TORONTO — The original big screen adaptation of The Smurfs in 2011 raked in a whopping $564 million at the box office worldwide, so it’s no surprise a sequel is in theatres exactly two years later.
The Smurfs 2 was filmed last year — mostly in Montreal — and once again stars Neil Patrick Harris, Jayma Mays and Hank Azaria and the voices of Katy Perry and Jonathan Winters. New to the cast are Christina Ricci (as the animated Vexy) and Brendon Gleeson.
This time around, the little blue creatures team up with their human friends to rescue Smurfette, who has been kidnapped by Gargamel to help him turn the Naughties into real Smurfs.
Is it a fun-filled adventure or will it leave you feeling blue? Here’s a look at what some critics are saying.
The Hollywood Reporter‘s Justin Lowe dismissed The Smurfs 2 as a “formulaic” and “largely unwarranted” sequel.
Peter Howell of the Toronto Star simply stated: “The Smurfs 2 has everything you hated about the first movie, and more.”
Or, as Bruce Ingram wrote in the Chicago Sun-Times, the movie “probably isn’t any worse than you might expect. On the other hand, it’s almost certainly not any better. It’s just a matter of figuring out how much punishment you’re willing to endure for the sake of the small child you’re taking to the movies. Or for the sake of diehard ’80s nostalgia.”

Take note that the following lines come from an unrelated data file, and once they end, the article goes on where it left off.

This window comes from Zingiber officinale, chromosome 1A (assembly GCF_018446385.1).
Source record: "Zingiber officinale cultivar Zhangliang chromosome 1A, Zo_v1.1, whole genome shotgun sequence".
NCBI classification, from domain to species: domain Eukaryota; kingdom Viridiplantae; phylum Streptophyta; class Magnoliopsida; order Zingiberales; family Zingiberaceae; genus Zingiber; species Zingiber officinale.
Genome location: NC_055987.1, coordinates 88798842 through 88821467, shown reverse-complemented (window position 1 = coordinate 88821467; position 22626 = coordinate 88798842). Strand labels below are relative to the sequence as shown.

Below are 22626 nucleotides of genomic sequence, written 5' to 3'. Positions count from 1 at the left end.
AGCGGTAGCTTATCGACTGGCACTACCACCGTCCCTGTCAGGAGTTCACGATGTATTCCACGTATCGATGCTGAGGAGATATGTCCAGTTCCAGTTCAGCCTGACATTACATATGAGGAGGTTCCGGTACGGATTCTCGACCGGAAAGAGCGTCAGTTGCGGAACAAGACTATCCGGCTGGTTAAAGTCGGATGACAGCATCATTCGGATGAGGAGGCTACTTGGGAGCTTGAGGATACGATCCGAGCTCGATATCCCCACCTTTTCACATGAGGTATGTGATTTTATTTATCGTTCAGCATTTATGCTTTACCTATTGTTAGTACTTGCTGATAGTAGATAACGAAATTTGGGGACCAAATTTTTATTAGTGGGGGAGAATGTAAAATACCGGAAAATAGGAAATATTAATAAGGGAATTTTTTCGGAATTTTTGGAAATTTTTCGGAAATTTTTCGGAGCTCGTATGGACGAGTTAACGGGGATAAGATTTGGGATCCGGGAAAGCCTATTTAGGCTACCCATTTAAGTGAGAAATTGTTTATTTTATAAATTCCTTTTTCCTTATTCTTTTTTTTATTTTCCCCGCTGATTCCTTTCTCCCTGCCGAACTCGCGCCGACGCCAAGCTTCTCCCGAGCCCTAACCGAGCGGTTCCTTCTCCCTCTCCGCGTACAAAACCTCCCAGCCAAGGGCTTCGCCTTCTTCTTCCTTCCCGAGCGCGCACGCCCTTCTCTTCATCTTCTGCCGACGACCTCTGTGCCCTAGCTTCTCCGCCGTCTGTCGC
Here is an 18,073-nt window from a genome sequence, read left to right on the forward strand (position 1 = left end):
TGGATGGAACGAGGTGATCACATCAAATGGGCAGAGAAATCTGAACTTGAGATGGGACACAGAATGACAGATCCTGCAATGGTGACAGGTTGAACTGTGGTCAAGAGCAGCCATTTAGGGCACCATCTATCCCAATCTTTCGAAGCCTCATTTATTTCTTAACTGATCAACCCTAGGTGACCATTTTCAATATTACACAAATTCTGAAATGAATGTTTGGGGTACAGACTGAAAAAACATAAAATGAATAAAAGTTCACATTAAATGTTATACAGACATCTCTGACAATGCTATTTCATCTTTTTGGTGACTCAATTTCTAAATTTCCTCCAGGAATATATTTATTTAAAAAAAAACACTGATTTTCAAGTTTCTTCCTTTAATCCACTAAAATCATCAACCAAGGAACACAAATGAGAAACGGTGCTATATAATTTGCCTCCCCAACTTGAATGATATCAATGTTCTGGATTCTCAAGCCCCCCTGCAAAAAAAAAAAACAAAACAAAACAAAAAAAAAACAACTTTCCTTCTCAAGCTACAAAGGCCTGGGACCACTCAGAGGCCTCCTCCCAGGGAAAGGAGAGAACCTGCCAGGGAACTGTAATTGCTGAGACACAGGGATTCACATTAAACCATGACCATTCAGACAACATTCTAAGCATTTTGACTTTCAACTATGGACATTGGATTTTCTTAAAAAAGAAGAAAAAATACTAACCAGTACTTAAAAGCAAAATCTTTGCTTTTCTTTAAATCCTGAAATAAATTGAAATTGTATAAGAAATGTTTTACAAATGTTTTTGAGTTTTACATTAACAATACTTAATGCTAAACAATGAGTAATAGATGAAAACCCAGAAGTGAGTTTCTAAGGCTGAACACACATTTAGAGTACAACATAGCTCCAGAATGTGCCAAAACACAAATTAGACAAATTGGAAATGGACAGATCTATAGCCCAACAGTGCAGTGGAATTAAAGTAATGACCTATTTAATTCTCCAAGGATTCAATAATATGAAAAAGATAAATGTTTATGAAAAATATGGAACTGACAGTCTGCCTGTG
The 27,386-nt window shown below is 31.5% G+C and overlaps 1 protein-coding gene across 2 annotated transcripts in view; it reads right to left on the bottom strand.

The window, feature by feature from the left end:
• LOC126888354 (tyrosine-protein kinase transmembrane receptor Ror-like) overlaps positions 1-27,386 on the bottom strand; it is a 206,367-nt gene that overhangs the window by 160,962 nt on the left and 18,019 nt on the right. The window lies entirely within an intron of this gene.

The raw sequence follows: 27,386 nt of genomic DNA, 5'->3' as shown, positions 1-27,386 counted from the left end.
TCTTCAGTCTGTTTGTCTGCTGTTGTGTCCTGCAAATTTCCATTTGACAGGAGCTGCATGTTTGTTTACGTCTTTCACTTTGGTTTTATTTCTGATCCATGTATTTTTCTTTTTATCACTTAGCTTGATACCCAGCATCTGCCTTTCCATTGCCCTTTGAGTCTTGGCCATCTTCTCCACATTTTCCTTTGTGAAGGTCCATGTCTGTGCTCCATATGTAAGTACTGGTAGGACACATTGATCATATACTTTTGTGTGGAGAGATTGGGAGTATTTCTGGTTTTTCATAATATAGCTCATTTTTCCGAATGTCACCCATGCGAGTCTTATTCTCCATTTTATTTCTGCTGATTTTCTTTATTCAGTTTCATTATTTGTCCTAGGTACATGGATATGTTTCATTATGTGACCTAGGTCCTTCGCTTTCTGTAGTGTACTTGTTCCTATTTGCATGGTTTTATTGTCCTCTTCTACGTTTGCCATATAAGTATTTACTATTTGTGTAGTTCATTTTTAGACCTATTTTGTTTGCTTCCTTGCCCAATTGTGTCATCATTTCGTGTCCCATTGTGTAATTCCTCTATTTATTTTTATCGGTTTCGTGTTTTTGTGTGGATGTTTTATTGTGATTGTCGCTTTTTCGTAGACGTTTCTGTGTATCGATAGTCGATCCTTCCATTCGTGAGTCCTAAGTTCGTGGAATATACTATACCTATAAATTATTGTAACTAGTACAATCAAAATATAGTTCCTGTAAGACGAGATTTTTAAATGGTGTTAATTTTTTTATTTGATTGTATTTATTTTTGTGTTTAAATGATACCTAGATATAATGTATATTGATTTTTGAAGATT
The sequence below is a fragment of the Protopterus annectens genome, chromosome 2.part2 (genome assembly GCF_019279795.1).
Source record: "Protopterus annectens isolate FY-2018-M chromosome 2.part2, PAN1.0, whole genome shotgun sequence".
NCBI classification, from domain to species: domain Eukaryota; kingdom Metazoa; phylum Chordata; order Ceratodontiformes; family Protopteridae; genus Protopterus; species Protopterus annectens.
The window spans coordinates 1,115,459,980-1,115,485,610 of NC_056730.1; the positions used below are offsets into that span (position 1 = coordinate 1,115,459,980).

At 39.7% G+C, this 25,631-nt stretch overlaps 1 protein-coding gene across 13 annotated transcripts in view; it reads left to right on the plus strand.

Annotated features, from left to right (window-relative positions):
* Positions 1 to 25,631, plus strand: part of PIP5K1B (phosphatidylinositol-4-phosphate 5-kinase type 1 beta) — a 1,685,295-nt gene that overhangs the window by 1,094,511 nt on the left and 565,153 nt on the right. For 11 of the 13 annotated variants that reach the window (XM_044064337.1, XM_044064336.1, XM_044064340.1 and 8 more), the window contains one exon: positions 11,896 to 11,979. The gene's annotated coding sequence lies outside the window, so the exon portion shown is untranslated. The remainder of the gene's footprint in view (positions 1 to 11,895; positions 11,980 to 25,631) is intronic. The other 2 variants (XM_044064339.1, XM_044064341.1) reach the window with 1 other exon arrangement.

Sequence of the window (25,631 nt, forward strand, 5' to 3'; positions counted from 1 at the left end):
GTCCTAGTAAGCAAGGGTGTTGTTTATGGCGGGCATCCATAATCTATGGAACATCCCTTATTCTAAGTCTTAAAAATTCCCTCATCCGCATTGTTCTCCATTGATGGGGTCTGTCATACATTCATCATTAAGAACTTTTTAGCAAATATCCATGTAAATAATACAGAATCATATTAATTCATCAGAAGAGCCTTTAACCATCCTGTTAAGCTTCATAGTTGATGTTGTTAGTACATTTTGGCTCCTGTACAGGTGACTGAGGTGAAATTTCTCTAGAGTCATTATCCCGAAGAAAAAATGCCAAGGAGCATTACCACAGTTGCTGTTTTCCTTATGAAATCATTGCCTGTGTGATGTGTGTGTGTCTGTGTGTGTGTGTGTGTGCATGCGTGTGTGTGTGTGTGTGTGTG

In the San Francisco Chronicle, Peter Hartlaub pointed out most parents will go to The Smurfs 2 with low expectations.
“You know there will probably be slapstick violence, a retread story and indignities for the human cast members,” he wrote.
But Hartlaub bemoaned the “gratuitously negative vibe” of The Smurfs 2.
“Save the $20 and just take your kid in the backyard to pull the wings off flies, or burn ants with a magnifying glass,” he said. “There’s so much torture and suffering in this movie, it starts to feel like Zero Dark Smurfy.”
Carley Tauchert of Den of Geek! also picked up on the movie’s darker tone.
“Gone were the innocent, wide-eyed creatures I remembered, and in their place were sarcastic, unfunny and dare I say mostly unlikeable little creatures that resembled the original Smurfs in appearance alone,” opined Tauchert, adding that the usually likeable Harris doesn’t come across very well.
“He’s grumpy, mean and barely redeems himself by the time the end credits roll.”
In the New York Post, reviewer Kyle Smith said Harris “mostly looks as engaged as if he’s waiting for a bus.”
Smith was almost as bored as The Smurfs 2 “stumbled from one dumb pratfall to the next.”
Also not filled with blue cheer was Claudia Puig of USA Today.
“This insipid, and sometimes awkward, blend of animation, computer generation and live action wastes a ton of talent and lacks a true sense of whimsy,” she wrote. “Feeble efforts are made to keep adult viewers entertained, but jokes and asides fall flat. And whose idea was it to milk a child’s allergic reaction to peanuts for laughs?”
Will children be reasonably entertained by The Smurfs 2?
Alonso Duralde of The Wrap said yes — but “so will a large, empty cardboard box.”
He added: “The film also has an odd way of constantly apologizing for itself, whether it’s by having characters tell bad jokes and then calling attention to the badness or via a running gag at how very annoying that Smurfs ‘la-la-la’ song is.
“Reminding the audience of how grating this material can be doesn’t make this material any less grating.”
Watch the trailer for The Smurfs 2 here:
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